4 – The ads use a female gamer saying that girls play games, but if you know Ghost Recon, there are no lead female playable characters. The player does not have a choice of a female avatar in both the single player story storyline and the multiplayer part of the game. Tom Clancy games have always pushed realistic military situation and gameplay. Last time I checked, there are women in the military today, this game is set in the future. Are there no women special forces in the future?

5 – The feel and tone of this promotion is not something I would have expected to see for a Tom Clancy title. It’s no secret what that UbiSoft is trying to steal gamers off the juggernaut that is Call of Duty but that’s not what Ghost Recon is. Lowering it the this kind of message does a disservice to the gamer and its fans. In the past, Ghost Recon has always been the thinking man’s shooter, it’s not a pickup and play game like the CoD series.

From a marketers perspective, synergy in your marketing and messaging is important. Especially when Ubisoft spends millions of dollars to create a serious Hollywood type movie focusing on the seriousness and realism to in turn create something like what we see above.

In my opinion, this message paints a bad portrait of all gamers and gamer culture. That said I hope that Ubisoft and Complex pull this ad and work on showing us realistic gamers and concentrates on what makes its product worth buying.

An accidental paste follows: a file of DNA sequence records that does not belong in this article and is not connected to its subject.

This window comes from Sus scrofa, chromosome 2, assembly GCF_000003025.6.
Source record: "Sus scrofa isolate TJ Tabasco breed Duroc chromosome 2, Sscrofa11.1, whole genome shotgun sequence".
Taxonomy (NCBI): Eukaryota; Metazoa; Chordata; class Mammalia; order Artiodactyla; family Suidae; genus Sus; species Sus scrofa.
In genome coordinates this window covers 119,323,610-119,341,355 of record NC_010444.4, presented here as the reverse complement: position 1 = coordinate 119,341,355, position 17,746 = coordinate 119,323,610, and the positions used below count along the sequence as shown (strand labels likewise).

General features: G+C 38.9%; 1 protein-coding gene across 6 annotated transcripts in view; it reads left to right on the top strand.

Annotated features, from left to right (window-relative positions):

At least it’s encouraging to see that the YouTube community has the same reaction I do which gives me hope for humanity.

In the end, I’m still buying Ghost Recon when it’s released next week and I also plan to pickup future Ubi titles because they are great products.

Most of the time I have no issues telling friends and colleagues that I’ve been playing games for over 20 years and that I still regularly play. I’m a mature gamer but messages like this make it harder to use the term “mature”.

Call of Duty: Black Ops 2 Official Reveal Trailer

Here’s the official announcement trailer for the worst secret in the video game industry. Activision has confirmed the release of Call of Duty: Black Ops 2 on November 13th, 2012. As as per usual, Activision is doing a bang up job of getting gamers all hyped up about it. I’m a little surprised by the new set in the future storyline.

The Art of Video Games Smithsonian Exhibition

Chris Melissinos, guest curator of an exhibit about video games explains what makes the genre an art form. The art of video games exhibit is at the Smithsonian American Art Museum in D.C. from March 16th to September 30th.

It’s amazing how times change, the subject of video games as art or not has been going on for years with most gamers and those in the industry on the side of games being art. Even Roger Ebert’s chimed in with a controversial post a few years ago where he proclaimed that video games could never be considered art then backtracked saying that one day it will. I think that day has officially come.

I need to figure out a need to travel to D.C. in the next few months!